For some reason, to me, the Sixers have been the most boring team to watch over the past three years. They’ve changed this season, and I don’t think it’s the media hype making me view them any differently. Evan Turner is actually turning into a decent NBA player. Two weeks ago in a four-point home loss to Denver, Turner was everywhere, spinning into the lane, leading fast-breaks and scoring three or four times in key fourth quarters situations. He ended the night with 20 and 11, and while that was his best game of the year, he’s already scored in double figures 10 times this year.

Who else has their leading scorer coming off the bench (Lou Williams)? To add on to that, the Sixer bench is also No. 1 in the NBA in efficiency difference (13.7), meaning no one outplays other benches more than they do. They also have one of the best, and most improved (dating back to last season), bench players in the league in Thaddeus Young, a guy who’s a walking matchup nightmare for opposing backups.

When you think of the ultimate Sixth Men in the NBA, Jason Terry is at the top. He IS what a Sixth Man should be about, and he’s done it for years in Dallas. While Ginobili was often the best player coming off the bench in the NBA, if Popovich ever came into a tricky situation, he’d just start him. No lineup was definitive. But Terry has started just once in the Mavs’ last 37 playoff games. So far this year, he’s doing it again, anchoring (15.3 points a night) the highest-scoring second unit in the league. 45.4 points a night the Dallas bench gives them, and with so many interchangeable parts, teams never know who’s going to be coming from where.

Normally, the big names off the Dallas bench are Lamar Odom and Vince Carter, and while they’ve both struggled this year, even at their worst, they are talented enough to score against second-stringers. Roddy Beaubois is their J.J. Barea this year, and Ian Mahinmi (7.7 points, 5.5 rebounds a game) went from a liability to a very good backup center. The bench only shoots about 44 percent, but their efficiency difference is second among benches, behind only Philly.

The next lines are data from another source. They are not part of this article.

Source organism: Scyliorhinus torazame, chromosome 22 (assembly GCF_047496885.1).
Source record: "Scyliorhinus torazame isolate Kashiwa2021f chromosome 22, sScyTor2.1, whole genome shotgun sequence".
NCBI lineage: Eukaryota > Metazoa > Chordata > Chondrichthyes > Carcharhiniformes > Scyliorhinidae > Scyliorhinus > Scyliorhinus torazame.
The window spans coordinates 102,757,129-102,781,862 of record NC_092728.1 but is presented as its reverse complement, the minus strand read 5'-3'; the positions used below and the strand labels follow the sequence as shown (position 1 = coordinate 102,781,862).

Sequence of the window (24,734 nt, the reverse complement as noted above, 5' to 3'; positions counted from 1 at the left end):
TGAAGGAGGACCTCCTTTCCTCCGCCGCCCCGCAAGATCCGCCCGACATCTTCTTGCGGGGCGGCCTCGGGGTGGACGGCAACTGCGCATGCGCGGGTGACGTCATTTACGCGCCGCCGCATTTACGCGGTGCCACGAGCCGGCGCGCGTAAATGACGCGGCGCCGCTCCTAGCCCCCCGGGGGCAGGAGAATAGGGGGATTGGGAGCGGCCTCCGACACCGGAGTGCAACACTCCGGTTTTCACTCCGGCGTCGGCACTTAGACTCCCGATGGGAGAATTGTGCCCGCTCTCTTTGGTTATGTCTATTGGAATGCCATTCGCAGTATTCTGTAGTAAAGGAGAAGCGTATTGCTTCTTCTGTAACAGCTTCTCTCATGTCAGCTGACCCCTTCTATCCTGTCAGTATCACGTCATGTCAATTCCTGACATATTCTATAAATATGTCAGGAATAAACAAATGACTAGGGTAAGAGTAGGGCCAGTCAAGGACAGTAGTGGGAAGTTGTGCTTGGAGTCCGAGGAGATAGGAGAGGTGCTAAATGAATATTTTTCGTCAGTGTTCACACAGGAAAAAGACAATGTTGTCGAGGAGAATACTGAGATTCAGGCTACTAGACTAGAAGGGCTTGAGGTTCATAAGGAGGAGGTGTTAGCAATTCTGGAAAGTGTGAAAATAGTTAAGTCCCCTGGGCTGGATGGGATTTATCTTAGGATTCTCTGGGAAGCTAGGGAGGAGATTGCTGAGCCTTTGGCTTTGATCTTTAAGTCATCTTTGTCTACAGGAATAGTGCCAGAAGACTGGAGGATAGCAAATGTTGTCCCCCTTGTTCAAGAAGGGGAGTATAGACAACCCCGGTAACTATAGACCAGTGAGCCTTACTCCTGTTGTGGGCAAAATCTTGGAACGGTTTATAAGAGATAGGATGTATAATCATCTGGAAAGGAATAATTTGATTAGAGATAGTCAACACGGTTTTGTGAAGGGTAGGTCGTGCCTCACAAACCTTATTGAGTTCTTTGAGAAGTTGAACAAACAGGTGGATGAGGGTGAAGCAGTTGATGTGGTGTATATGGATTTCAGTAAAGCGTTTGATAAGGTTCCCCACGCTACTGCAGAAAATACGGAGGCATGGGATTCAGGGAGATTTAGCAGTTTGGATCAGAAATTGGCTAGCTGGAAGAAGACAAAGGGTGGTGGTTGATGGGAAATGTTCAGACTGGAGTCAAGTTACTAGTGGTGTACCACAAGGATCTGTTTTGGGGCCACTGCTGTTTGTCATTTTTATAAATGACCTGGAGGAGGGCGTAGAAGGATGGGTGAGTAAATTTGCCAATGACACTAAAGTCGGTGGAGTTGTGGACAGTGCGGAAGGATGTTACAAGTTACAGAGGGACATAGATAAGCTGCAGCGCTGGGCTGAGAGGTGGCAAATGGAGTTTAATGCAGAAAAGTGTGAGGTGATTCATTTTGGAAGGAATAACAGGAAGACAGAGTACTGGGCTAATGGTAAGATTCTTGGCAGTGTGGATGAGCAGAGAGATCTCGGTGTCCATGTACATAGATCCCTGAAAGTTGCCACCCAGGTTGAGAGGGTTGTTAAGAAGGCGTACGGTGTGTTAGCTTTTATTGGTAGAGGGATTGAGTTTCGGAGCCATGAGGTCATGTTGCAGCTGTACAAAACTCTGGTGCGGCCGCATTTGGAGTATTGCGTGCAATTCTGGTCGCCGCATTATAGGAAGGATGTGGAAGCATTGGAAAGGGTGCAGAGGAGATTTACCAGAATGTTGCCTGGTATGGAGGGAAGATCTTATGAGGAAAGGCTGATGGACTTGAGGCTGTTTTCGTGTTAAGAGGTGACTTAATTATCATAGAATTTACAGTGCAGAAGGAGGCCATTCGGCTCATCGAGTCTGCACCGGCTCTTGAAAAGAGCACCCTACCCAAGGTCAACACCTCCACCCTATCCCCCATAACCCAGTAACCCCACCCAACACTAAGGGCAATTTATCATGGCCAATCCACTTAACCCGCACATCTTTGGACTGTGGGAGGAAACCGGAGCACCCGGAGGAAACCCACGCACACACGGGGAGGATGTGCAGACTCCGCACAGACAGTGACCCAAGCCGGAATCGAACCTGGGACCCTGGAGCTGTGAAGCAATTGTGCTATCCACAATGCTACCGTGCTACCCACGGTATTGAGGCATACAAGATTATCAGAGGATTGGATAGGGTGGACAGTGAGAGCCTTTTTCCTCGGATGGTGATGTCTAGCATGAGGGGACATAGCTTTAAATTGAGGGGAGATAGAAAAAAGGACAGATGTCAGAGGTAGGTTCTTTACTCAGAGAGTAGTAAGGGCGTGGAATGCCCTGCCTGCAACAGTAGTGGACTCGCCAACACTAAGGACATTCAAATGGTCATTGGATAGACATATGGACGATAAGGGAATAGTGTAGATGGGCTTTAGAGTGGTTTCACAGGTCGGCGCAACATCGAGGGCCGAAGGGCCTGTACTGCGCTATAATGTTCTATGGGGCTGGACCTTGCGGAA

While they average slightly less points per game than the Mavs (43.3), the Nuggets’ second unit is somehow both destructive and efficient. As a group, they shoot just below 50 percent, and lead all benches with 4.6 steals per game. George Karl has them pushing at a faster pace than any other team in the league, and because of this, no bench has guys who play bigger minutes; No bench has a second unit with larger roles. Part of that comes from not having a superstar. Ever since they swapped ‘Melo last spring, the Nuggets became the opposite of Ocean’s Eleven.

Andre Miller is the center of it all. He’s still putting up 11.1 points, 7.2 assists and 1.4 steals a night, and there are about 20 teams that would love to have him starting. Al Harrington came back from the dead to have a renaissance year (15 points a night), and the Nuggets have also hit the jackpot with a couple of banished outcasts. Rudy Fernandez is back playing the free-wheeling style that he had during his rookie year in Portland, and even Corey Brewer, a cat three or four organizations said wasn’t even good enough to make their team, is playing over 16 minutes a game and averaging 7.9 points.

As Karl told the Denver Post recently about the different combinations of players he’s tried this year, “Our top 50 combinations do not have a minus. There’s not one of our top-50 combinations with a minus.”

Who do you think has the best bench in the league?